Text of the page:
Methods and analysis
We employ a multi-stage process in our study (see figure 1): We started mid-2015 with a comprehensive literature review that preceded the scoping stages of the study. In the first scoping stage we established how public health is defined for the remainder of the study, which stakeholder groups are relevant for inclusion in the study, and which assessment criteria will be used as preselection for prioritising the review topics (Pre-Stage I). In the second scoping stage we continued with a horizon screening of recommendations and statements in existing literature with regards to potential systematic reviews topics (Pre-Stage II).
Pre-Stage I started December 2015 and has been completed in October 2016, whereas Pre-Stage II is on-going and is planned to be completed in July 2017. With regards to the comprehensive literature review and the scoping stages we communicated intensively with members of Cochrane Public Health Europe. We also established an advisory board at the beginning of Pre-Stage I and the members have provided valuable input for the first two scoping stages and will be involved for the remainder of the proposed study. We identified 120 organisations and institutions, which are affiliated to the field of public health in Switzerland, for being invited to participate in the Delphi rounds.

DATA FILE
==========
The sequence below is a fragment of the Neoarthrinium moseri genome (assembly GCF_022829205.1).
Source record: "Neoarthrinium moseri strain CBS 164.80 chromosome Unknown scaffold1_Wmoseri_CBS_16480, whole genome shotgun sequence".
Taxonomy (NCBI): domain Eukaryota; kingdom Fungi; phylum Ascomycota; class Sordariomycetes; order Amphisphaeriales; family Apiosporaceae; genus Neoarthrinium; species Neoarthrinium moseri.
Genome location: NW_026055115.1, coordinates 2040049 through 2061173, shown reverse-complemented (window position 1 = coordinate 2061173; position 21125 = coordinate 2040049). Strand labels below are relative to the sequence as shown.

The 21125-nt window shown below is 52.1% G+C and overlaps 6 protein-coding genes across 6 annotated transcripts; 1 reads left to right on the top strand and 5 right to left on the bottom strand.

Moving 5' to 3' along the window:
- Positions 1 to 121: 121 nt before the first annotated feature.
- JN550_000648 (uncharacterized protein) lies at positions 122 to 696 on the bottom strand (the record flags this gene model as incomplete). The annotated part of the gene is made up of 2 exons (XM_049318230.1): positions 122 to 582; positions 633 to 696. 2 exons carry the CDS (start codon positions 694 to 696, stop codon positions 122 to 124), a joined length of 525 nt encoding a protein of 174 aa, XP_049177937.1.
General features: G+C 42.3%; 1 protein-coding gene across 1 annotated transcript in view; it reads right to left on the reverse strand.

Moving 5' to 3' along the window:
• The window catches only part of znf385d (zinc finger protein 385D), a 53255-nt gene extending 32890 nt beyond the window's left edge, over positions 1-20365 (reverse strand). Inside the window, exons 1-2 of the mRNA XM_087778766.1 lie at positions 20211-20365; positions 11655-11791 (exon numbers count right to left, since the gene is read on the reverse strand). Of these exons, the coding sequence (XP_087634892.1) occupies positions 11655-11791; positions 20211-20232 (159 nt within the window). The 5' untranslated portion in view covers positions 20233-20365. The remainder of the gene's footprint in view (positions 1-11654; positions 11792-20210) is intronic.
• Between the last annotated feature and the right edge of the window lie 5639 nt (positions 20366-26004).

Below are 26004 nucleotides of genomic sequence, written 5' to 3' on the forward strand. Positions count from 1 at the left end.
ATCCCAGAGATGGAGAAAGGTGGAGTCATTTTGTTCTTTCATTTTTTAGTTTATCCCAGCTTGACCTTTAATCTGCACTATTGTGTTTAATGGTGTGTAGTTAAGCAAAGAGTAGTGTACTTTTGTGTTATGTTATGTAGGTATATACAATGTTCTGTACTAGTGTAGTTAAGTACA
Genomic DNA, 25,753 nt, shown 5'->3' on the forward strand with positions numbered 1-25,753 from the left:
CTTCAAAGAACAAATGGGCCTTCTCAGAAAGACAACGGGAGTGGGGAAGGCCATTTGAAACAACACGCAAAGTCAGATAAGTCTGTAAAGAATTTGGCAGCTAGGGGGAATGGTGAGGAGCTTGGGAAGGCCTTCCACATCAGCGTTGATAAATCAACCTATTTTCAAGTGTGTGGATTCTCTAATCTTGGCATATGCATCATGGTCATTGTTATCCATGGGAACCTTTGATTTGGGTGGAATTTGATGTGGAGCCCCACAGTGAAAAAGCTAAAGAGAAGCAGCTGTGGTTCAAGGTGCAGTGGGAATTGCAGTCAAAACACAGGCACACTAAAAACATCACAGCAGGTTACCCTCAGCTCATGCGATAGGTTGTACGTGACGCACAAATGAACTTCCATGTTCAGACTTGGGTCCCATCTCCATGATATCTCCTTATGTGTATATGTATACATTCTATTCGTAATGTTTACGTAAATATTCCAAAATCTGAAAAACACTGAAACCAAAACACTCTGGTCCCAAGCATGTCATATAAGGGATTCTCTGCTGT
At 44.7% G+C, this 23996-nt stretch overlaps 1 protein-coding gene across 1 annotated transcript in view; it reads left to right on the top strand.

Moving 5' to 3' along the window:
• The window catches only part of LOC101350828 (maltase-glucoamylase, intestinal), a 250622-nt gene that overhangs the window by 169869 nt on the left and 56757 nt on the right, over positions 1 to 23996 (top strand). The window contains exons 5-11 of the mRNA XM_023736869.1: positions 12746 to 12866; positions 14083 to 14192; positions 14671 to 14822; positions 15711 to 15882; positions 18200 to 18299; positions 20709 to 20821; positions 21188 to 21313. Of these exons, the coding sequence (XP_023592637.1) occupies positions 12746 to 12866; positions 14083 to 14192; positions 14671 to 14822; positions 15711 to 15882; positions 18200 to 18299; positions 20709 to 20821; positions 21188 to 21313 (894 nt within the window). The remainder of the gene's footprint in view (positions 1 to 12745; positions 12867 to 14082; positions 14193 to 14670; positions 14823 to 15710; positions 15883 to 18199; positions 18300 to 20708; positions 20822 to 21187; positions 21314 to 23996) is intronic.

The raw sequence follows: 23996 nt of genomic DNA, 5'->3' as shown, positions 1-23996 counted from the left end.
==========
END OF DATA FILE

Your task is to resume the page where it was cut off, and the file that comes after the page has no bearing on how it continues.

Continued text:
We will use a two-round modified Delphi technique to prioritise systematic review topics within public health (Stage III & IV). The questionnaire for the first Delphi round is planned to be sent out in August 2017 and the second Delphi round questionnaire is aimed for October 2017.